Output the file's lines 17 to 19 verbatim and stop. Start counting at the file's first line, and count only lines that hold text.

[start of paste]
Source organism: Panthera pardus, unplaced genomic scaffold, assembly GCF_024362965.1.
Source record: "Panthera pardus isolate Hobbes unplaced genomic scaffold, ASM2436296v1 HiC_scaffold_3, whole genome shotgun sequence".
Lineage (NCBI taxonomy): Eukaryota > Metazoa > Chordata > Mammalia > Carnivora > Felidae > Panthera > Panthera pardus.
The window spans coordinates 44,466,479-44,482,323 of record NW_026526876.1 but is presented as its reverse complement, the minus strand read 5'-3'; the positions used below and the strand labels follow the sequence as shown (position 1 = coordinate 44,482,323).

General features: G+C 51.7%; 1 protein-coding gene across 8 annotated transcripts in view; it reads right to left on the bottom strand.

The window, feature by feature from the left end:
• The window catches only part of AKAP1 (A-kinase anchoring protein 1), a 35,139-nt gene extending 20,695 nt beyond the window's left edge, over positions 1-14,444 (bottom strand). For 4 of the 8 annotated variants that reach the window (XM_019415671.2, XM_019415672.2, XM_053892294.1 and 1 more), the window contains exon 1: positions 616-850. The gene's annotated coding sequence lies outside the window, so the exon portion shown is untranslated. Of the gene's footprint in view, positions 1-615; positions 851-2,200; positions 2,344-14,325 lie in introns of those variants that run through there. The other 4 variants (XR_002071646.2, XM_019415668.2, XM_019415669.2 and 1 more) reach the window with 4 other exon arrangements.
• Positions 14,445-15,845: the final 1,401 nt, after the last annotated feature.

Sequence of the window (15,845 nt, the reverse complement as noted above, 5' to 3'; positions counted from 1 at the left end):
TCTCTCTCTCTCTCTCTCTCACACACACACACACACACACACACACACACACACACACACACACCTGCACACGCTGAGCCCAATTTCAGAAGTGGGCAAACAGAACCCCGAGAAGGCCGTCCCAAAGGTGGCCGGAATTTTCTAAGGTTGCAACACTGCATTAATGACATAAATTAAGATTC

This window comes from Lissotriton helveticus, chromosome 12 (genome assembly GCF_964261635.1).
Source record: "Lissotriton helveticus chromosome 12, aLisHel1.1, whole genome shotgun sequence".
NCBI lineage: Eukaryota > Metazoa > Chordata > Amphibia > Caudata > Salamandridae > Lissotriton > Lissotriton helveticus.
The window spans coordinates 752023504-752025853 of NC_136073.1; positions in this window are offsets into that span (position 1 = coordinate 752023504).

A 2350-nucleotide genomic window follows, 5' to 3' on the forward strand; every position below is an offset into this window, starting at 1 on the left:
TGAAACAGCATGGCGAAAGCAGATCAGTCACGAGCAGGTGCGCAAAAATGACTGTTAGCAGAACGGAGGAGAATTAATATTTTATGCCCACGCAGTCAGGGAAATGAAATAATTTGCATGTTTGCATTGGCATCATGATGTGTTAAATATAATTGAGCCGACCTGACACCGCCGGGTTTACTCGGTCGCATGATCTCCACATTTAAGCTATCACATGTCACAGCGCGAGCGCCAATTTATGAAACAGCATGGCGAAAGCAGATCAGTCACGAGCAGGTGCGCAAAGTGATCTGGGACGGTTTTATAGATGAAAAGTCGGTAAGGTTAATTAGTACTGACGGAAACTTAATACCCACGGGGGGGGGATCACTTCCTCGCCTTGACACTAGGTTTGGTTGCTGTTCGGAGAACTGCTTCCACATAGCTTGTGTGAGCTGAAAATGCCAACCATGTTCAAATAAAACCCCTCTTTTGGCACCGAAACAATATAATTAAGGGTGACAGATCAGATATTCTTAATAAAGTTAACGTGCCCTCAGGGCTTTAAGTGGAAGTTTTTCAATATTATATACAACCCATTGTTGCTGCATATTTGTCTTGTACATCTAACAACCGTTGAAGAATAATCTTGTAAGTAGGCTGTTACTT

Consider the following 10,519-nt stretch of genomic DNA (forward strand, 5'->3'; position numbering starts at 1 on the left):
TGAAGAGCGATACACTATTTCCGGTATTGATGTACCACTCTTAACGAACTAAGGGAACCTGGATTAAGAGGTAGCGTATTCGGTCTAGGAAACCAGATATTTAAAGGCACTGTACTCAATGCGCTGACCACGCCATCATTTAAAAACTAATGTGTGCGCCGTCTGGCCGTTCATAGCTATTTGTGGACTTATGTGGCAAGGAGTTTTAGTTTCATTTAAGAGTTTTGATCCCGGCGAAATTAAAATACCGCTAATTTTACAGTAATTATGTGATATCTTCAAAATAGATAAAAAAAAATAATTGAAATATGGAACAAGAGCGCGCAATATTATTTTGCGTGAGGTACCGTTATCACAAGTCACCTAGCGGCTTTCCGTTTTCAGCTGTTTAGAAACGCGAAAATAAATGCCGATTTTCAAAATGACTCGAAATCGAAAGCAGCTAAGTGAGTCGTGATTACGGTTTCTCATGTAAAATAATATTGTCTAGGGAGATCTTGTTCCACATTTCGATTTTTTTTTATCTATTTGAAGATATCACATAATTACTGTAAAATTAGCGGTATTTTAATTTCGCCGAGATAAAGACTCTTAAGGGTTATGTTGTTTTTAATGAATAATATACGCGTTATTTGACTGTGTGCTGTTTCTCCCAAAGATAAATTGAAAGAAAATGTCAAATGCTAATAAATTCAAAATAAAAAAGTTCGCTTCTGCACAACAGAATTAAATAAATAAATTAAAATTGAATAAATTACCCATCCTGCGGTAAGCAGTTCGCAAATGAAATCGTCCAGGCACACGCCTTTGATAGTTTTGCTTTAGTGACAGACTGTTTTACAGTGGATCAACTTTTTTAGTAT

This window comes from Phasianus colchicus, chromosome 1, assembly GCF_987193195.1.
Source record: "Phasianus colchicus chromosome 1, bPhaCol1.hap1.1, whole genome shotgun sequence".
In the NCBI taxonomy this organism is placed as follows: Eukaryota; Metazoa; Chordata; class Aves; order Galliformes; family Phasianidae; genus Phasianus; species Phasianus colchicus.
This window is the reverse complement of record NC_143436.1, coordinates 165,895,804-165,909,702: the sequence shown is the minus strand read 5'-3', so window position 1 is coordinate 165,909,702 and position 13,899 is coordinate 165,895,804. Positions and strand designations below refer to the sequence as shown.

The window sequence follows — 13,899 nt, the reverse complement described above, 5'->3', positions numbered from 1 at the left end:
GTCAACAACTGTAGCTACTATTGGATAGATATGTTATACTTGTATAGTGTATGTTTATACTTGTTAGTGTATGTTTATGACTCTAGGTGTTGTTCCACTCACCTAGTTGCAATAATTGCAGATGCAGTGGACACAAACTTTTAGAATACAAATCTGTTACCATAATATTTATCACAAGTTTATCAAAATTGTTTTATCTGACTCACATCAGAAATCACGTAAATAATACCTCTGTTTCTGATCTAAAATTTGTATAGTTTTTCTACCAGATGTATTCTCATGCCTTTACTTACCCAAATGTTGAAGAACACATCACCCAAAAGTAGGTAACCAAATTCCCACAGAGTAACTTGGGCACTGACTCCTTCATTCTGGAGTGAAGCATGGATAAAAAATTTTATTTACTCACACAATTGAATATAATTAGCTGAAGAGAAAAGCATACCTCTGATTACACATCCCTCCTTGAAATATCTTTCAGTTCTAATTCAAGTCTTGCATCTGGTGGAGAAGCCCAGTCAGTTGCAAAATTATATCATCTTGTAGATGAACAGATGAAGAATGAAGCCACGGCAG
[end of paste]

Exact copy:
Consider the following 10,519-nt stretch of genomic DNA (forward strand, 5'->3'; position numbering starts at 1 on the left):
TGAAGAGCGATACACTATTTCCGGTATTGATGTACCACTCTTAACGAACTAAGGGAACCTGGATTAAGAGGTAGCGTATTCGGTCTAGGAAACCAGATATTTAAAGGCACTGTACTCAATGCGCTGACCACGCCATCATTTAAAAACTAATGTGTGCGCCGTCTGGCCGTTCATAGCTATTTGTGGACTTATGTGGCAAGGAGTTTTAGTTTCATTTAAGAGTTTTGATCCCGGCGAAATTAAAATACCGCTAATTTTACAGTAATTATGTGATATCTTCAAAATAGATAAAAAAAAATAATTGAAATATGGAACAAGAGCGCGCAATATTATTTTGCGTGAGGTACCGTTATCACAAGTCACCTAGCGGCTTTCCGTTTTCAGCTGTTTAGAAACGCGAAAATAAATGCCGATTTTCAAAATGACTCGAAATCGAAAGCAGCTAAGTGAGTCGTGATTACGGTTTCTCATGTAAAATAATATTGTCTAGGGAGATCTTGTTCCACATTTCGATTTTTTTTTATCTATTTGAAGATATCACATAATTACTGTAAAATTAGCGGTATTTTAATTTCGCCGAGATAAAGACTCTTAAGGGTTATGTTGTTTTTAATGAATAATATACGCGTTATTTGACTGTGTGCTGTTTCTCCCAAAGATAAATTGAAAGAAAATGTCAAATGCTAATAAATTCAAAATAAAAAAGTTCGCTTCTGCACAACAGAATTAAATAAATAAATTAAAATTGAATAAATTACCCATCCTGCGGTAAGCAGTTCGCAAATGAAATCGTCCAGGCACACGCCTTTGATAGTTTTGCTTTAGTGACAGACTGTTTTACAGTGGATCAACTTTTTTAGTAT

This window comes from Phasianus colchicus, chromosome 1, assembly GCF_987193195.1.